Alex Torres was gracious enough to write this article for AFH Magazine, but I, Nicola Parker, want to thank him for helping me with this program and for his unending support and beautiful designs that he created for the program.
"I had an incredible day, The Houston Area Flower Wholesalers KNOCKED IT OUT OF THE PARK, we will be distributing 17550 Rose's on the graves at Houston national cemetery on Monday for Memorial 2019! I love Houston Texas and all of the wonderful people who make this happen." exclaimed Nicola Parker AIFD, TMFA.
With 8 successful Memorial Day flower distributions at the Houston National Cemetery, Nicola Parker and her merry group of floral friends and new patriotic friends, successfully gave away 17550 roses in 2019 so that family visiting their loved ones grave site could leave and rose and then keep a rose for themselves.
Parker works tirelessly during the year leading up to Memorial Day to secure corporate sponsors as well as individual donors for the roses. Remember this program for next year if you're looking for a way to celebrate and remember the life of a Veteran. Thank you Nicola for your service!
“A journey of a thousand miles begins with a single step.” —Lao Tzu
Allied Florists of Houston is approaching an important milestone in her existence. Few organizations in our industry have lasted as long as we have and remain to tell the stories. In the life of every organization though, comes a time for new beginnings, and as Lao Tzu said, that begins with just one step.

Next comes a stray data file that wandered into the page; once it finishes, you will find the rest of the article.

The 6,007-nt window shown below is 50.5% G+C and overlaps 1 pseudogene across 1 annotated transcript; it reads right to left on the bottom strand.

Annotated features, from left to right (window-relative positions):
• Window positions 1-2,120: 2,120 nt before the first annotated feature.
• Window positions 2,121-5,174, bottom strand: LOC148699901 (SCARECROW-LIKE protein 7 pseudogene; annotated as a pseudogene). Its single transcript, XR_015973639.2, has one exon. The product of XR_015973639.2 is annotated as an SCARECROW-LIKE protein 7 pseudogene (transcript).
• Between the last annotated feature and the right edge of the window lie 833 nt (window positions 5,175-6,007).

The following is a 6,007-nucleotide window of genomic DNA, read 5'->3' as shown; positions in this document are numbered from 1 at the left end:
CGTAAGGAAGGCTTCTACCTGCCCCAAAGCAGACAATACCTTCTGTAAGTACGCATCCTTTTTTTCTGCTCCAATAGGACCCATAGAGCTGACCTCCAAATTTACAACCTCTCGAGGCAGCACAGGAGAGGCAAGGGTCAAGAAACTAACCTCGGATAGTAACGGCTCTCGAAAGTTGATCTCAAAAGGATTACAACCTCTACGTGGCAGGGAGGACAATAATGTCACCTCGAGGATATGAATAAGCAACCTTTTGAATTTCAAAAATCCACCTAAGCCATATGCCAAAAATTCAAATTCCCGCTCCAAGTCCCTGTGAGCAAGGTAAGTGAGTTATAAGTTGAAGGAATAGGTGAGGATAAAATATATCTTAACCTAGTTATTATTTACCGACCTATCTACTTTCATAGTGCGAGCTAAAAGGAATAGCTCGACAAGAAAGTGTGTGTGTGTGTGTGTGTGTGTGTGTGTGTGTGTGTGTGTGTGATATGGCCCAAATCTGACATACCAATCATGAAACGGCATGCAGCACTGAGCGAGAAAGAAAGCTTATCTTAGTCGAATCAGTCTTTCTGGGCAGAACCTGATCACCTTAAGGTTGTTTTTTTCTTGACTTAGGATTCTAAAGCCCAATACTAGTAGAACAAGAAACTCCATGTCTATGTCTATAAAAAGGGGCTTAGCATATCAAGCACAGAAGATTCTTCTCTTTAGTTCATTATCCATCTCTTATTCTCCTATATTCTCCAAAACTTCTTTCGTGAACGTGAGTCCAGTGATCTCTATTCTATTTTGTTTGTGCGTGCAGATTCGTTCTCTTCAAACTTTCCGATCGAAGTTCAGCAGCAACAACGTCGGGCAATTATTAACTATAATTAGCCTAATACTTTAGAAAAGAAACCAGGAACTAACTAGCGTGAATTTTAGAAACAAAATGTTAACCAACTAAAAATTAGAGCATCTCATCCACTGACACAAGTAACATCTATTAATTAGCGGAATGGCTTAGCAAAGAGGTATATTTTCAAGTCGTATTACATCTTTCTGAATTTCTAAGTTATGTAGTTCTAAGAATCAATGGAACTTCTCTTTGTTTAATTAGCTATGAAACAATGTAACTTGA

I hope to see each of you at the end of year meeting on June the eleventh at Southern Floral Company, as the board unveils our first step into this New Beginning for Allied. We are grateful for the legacy that has been created and hope to add to that legacy through our fresh new approach. As you know there is often pain involved in growth and change, but we hope that you will be a part of the needed changes that are coming for this great establishment.
It is our goal for the coming years to continue to provide the awesome opportunities for education, networking and fun that Allied was built upon as well as reach out to new and education hungry designers from across our region. Through the years we have partnered with Texas State Florist Association to serve the floral communities of Texas, provide scholarships and network opportunities and the coming years will be no different. As our organizations have changed, so also have the roles we play in interaction, but the bond between us is ever strong and TSFA continues to support and encourage our board and leaders as Allied continues to seek direction in our current path of strengthening and maturation.